My opinion, which may be less than informed, is that where you can meaningfully compare Clojure's syntax to CL's Clojure tends to win. This is complicated by the fact that Lisps tend to give you a fair bit of control over syntax, and CL gives you more control over it than Clojure does. Both Clojure and CL have good-enough syntax that how well their semantics fit what you want should be the overriding concern. I wish CL had Clojure's literal syntax for maps/hash-tables, but that's not a big enough concern that it would make me choose Clojure over CL for something where CL was clearly better. –  T Duncan Smith Jan 16 '11 at 6:52

90% of what you learn while studying your first Lisp will carry over to your next.

share|improve this answer

I'm assuming by Lisp you mean Common Lisp, since 'Lisp' itself is more of a family of languages (that includes Clojure) than a single specific language. There are some syntactical changes in that Clojure was intended to be a more modern Lisp. For instance you can create vectors with []s, maps with {}s, which are not part of Common Lisp. And of course the Java interop inevitably becomes a significant part of Clojure.

share|improve this answer
5  
[] and {} are reserved for user extension in CL. Vectors are written as #(...). Character syntax on that level can be provided by libraries - and actually is. Maybe CL is the more modern Lisp, because the syntax is user extensible and uses of [] and {} can be used by libraries? –  Rainer Joswig Jan 14 '11 at 0:10
    
Common Lisp is commonly called just Lisp. Likewise, Lisp usually means Common Lisp. Lisp family is usually denoted as lisp, or lisps. –  Marko Feb 1 '11 at 15:41

I think it's fair to say that if you learn the principles of LISP you will also know the principles of Clojure and vice-versa. They are all rooted in the same philosophy, emphasising things such as:

  • Code is data. Macros are just normal functions that manipulate code.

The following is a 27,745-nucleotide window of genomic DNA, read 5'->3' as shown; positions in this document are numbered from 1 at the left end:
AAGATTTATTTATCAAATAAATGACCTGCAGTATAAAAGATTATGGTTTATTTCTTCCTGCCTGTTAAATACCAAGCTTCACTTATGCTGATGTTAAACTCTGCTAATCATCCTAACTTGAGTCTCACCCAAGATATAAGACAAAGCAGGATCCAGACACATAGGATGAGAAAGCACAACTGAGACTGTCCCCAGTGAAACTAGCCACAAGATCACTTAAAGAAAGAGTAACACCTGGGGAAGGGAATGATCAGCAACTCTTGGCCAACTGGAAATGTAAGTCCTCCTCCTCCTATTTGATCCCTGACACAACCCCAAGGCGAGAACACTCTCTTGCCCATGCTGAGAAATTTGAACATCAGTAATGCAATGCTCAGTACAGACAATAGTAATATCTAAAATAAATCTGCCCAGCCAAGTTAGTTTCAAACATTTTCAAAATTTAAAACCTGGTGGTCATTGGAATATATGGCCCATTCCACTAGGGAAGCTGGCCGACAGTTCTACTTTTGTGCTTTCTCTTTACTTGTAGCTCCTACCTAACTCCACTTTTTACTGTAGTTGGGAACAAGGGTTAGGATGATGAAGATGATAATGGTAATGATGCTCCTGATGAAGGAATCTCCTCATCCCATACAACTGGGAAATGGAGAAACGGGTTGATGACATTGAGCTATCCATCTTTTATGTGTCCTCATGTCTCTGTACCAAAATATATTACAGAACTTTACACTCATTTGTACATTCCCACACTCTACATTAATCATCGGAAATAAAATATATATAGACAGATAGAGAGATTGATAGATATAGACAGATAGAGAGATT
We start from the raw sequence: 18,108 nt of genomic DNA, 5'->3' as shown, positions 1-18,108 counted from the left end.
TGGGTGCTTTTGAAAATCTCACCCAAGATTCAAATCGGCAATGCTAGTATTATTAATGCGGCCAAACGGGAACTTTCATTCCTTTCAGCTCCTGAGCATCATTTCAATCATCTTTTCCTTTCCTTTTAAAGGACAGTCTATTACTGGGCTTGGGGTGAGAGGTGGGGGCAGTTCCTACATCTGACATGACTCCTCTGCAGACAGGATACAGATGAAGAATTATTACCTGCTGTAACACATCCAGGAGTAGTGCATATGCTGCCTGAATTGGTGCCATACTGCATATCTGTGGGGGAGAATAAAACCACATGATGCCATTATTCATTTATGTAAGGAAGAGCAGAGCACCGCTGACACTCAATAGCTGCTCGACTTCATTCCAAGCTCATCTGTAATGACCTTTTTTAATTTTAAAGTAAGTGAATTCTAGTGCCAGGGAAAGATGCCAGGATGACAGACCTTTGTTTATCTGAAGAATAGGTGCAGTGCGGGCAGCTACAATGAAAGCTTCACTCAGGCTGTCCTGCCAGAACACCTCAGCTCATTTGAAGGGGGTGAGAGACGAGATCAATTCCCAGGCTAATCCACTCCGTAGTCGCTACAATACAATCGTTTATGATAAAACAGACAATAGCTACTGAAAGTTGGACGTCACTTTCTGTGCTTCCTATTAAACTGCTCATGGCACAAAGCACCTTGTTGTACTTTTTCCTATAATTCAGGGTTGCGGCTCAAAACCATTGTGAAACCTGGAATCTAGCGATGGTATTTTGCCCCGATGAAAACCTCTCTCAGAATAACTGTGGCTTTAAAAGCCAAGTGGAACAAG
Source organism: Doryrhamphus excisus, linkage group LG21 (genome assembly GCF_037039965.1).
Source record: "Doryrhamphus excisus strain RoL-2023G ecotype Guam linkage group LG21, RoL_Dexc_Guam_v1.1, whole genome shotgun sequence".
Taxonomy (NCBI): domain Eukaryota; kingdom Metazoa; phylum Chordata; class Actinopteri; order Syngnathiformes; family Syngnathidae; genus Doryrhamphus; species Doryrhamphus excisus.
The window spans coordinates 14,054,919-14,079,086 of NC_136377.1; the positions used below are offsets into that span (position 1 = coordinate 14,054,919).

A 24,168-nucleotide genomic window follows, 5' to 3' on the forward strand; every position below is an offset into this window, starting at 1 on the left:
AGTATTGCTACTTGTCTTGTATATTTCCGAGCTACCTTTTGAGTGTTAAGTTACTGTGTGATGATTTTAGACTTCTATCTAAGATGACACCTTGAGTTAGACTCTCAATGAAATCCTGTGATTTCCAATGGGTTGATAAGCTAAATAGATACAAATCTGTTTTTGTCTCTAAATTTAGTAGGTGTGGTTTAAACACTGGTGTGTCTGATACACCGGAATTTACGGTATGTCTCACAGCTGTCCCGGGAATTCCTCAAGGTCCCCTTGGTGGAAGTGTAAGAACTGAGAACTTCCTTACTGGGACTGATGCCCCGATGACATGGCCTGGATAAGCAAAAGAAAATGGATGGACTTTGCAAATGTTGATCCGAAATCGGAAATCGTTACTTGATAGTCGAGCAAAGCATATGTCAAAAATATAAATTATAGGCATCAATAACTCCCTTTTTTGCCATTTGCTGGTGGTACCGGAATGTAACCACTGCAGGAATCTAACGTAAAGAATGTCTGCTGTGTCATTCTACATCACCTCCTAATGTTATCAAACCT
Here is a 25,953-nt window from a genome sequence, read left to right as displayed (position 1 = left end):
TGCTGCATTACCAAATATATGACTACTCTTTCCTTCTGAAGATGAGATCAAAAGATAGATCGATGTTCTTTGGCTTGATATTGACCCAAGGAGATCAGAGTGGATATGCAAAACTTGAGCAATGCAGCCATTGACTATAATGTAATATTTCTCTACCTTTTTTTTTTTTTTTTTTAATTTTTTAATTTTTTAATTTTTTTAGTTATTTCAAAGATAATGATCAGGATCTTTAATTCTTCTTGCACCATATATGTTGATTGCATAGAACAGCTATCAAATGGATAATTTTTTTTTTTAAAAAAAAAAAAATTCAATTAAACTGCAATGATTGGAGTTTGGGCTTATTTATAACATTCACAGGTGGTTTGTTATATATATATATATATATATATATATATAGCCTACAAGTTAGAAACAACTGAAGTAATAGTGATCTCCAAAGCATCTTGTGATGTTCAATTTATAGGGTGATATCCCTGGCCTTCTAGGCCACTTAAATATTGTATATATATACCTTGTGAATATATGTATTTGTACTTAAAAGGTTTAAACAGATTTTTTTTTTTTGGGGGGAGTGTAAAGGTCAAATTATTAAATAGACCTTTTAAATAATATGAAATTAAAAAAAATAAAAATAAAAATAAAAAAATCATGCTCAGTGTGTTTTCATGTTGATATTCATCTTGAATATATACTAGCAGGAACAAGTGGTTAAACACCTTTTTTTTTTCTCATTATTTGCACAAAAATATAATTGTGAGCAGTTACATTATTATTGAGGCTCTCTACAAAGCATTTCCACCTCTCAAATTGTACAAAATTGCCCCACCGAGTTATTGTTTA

• Use of S-expressions to represent data and code.

  • The concept of a list / sequence as a fundamental structure.

  • Functional programming with first-class functions.

Apart from that, there are lots of differences in syntax, libraries, runtime environments etc. The difference in my view is probably about the same as C# vs. C++ - if you know one well, then the core concepts will be familiar but there are still a lot of fundamental differences.

See this list of ways that Clojure is different from other Lisps

share|improve this answer
    
There is a "little" difference between functions and macros. Function are first class. Macros are not. –  boucekv Dec 10 '13 at 9:44

Clojure use vectors as lambda parameters (arguments values), but you can write a macro defun and lambda with will look like this in Common Lisp. Clojure have also access to Java Object methods and fileds using coma and the name which look like normal function call

(.toString 10) - will call method to method toString on number 10 but .toString is not a function. if you try to check the value of .toString it throw exeption that .toString is not defined symbol.

And also in quasi-quotation (mostly in macros) instead of coma Clojure use tylda.

share|improve this answer

Your Answer

 
discard

By posting your answer, you agree to the privacy policy and terms of service.

Not the answer you're looking for? Browse other questions tagged or ask your own question.